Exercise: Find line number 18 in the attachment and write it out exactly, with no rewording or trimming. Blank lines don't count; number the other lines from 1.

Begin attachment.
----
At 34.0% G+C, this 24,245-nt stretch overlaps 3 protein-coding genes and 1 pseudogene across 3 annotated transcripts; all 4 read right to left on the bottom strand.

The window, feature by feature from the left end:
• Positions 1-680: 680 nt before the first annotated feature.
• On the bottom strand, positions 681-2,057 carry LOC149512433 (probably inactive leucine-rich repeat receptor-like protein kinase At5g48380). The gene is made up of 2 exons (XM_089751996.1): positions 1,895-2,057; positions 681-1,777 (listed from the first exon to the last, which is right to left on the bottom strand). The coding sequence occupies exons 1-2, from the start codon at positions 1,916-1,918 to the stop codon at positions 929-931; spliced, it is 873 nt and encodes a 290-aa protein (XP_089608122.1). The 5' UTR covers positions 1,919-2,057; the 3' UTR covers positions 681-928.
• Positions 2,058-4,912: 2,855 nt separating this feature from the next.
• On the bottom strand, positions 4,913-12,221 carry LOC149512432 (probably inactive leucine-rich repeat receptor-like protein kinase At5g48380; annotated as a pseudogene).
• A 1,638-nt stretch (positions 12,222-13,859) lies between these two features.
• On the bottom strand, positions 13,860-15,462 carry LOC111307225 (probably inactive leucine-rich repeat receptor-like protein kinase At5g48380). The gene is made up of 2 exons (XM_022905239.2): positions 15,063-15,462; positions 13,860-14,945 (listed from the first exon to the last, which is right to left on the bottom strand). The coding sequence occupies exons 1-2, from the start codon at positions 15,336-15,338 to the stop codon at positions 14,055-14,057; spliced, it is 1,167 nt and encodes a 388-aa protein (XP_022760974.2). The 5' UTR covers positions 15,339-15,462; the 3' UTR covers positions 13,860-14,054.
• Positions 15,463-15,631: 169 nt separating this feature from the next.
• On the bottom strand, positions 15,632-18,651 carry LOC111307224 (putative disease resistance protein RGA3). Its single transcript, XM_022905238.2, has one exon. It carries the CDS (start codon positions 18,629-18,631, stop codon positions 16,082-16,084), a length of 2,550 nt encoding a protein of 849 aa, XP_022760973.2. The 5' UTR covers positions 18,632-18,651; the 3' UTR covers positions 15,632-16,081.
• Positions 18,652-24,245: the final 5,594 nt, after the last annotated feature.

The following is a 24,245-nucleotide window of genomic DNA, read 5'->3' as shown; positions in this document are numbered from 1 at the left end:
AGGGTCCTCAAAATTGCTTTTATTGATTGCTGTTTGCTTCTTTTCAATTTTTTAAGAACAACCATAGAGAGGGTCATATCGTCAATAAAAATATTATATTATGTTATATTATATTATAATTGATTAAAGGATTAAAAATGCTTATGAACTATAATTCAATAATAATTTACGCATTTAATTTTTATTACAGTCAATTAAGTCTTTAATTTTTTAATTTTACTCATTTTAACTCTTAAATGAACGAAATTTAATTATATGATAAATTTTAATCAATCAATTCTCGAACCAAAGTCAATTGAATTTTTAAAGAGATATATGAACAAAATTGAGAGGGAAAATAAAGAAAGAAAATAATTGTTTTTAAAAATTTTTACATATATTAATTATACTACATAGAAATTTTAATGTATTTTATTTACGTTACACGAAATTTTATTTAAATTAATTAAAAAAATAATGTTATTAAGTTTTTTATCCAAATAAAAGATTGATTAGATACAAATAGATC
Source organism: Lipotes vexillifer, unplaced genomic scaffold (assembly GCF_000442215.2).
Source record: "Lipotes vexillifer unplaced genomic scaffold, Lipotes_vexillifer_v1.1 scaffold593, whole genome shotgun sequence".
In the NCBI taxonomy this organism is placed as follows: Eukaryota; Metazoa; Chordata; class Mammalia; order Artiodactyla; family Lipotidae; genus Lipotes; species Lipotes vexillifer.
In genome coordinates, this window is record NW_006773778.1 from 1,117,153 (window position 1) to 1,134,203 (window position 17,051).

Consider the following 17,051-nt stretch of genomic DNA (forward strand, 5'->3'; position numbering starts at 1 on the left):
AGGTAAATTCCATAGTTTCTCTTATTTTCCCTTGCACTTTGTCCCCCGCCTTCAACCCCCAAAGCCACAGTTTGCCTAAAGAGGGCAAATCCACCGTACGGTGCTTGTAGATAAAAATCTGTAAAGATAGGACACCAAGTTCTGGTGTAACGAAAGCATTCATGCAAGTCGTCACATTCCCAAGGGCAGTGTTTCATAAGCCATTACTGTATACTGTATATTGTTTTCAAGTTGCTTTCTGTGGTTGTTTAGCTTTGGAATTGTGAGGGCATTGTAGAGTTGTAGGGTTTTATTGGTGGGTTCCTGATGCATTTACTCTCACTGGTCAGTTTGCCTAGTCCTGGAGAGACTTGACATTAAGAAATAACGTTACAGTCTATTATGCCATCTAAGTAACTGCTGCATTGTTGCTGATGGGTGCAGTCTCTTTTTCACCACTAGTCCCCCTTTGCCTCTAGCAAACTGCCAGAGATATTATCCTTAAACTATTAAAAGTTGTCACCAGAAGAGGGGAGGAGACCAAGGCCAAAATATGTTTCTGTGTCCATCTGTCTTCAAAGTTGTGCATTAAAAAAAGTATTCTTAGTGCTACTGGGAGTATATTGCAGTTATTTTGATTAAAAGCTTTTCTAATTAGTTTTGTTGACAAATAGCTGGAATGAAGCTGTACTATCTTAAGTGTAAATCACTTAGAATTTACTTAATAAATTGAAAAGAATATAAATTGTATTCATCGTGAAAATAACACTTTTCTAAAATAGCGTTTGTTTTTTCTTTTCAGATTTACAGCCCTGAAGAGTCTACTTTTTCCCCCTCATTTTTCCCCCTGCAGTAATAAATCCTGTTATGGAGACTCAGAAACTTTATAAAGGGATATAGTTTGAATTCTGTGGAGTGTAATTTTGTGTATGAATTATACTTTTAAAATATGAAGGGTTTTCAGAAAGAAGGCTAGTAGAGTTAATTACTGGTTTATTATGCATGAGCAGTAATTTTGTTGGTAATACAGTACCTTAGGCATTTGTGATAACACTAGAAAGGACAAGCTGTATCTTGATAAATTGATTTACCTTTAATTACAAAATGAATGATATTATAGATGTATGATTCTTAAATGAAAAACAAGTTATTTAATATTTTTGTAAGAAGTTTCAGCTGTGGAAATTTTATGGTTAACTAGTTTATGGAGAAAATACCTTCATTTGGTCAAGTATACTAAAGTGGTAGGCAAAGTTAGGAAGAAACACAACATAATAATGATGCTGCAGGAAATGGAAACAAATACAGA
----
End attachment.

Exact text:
Consider the following 17,051-nt stretch of genomic DNA (forward strand, 5'->3'; position numbering starts at 1 on the left):